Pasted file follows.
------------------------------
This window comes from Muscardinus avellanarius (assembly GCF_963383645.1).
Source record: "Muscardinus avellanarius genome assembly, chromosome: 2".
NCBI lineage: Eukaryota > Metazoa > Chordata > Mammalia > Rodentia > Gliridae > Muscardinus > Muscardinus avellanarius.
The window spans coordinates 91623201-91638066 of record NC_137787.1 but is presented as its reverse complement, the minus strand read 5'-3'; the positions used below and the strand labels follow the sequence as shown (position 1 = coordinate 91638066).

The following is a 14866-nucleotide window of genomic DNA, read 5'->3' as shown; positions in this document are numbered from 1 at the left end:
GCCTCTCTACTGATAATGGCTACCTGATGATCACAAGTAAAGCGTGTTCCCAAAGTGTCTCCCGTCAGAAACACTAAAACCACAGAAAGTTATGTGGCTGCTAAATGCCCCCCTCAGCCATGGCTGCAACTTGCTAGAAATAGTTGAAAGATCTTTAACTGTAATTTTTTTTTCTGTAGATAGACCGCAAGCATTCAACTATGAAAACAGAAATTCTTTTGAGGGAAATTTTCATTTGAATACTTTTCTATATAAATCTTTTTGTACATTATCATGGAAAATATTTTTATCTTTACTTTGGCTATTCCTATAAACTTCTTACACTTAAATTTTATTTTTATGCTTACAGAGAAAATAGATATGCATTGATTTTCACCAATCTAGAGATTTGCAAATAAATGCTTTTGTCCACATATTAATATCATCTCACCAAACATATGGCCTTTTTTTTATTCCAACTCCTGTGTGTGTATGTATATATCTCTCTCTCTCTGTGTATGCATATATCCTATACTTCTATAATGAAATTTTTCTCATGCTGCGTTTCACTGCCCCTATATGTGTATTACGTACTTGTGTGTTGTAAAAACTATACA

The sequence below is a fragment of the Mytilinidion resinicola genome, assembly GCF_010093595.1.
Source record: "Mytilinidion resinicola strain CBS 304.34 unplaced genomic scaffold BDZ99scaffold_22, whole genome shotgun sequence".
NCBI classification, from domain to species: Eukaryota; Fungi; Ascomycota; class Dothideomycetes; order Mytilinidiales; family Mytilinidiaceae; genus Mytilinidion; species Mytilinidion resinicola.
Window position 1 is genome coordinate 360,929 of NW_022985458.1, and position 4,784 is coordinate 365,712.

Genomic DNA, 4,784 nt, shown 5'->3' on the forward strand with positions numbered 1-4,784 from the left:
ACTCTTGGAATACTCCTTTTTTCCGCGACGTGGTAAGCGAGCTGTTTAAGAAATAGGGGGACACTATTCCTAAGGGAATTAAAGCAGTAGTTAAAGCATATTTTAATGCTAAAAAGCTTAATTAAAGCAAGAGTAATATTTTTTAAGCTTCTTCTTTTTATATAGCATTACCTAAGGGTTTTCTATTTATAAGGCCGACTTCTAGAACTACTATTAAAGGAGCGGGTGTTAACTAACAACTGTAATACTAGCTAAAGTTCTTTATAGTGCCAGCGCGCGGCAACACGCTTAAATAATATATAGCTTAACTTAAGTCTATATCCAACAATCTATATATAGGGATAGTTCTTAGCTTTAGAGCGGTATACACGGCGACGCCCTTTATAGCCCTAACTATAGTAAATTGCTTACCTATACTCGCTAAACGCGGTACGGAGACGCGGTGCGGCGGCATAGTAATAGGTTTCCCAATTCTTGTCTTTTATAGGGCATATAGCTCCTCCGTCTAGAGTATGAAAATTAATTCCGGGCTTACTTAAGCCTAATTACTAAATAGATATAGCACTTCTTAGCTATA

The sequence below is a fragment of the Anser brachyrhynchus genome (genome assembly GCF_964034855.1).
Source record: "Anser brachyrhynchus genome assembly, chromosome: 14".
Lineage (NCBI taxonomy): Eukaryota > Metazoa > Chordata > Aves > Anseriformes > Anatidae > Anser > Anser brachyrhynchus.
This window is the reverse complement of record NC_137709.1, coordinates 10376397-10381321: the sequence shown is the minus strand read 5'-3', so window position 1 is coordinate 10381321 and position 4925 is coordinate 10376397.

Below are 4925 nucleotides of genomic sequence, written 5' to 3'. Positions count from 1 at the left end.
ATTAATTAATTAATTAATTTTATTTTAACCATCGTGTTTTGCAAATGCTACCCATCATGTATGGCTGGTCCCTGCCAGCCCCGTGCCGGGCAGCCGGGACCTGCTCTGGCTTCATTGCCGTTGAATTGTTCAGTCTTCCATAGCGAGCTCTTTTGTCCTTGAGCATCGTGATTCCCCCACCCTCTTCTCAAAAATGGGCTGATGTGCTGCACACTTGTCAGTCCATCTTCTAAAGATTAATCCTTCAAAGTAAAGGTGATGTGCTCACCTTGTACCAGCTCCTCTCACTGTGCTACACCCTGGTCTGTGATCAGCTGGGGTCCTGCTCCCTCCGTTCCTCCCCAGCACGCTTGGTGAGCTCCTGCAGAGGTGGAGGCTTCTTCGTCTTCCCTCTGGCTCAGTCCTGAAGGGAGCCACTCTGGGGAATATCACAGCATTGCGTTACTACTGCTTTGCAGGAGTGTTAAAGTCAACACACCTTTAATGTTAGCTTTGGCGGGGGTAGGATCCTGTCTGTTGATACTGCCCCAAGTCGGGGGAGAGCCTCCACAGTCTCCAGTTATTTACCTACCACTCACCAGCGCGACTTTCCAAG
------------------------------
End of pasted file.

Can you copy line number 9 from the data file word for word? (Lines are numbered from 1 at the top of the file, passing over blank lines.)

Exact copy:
NCBI classification, from domain to species: Eukaryota; Fungi; Ascomycota; class Dothideomycetes; order Mytilinidiales; family Mytilinidiaceae; genus Mytilinidion; species Mytilinidion resinicola.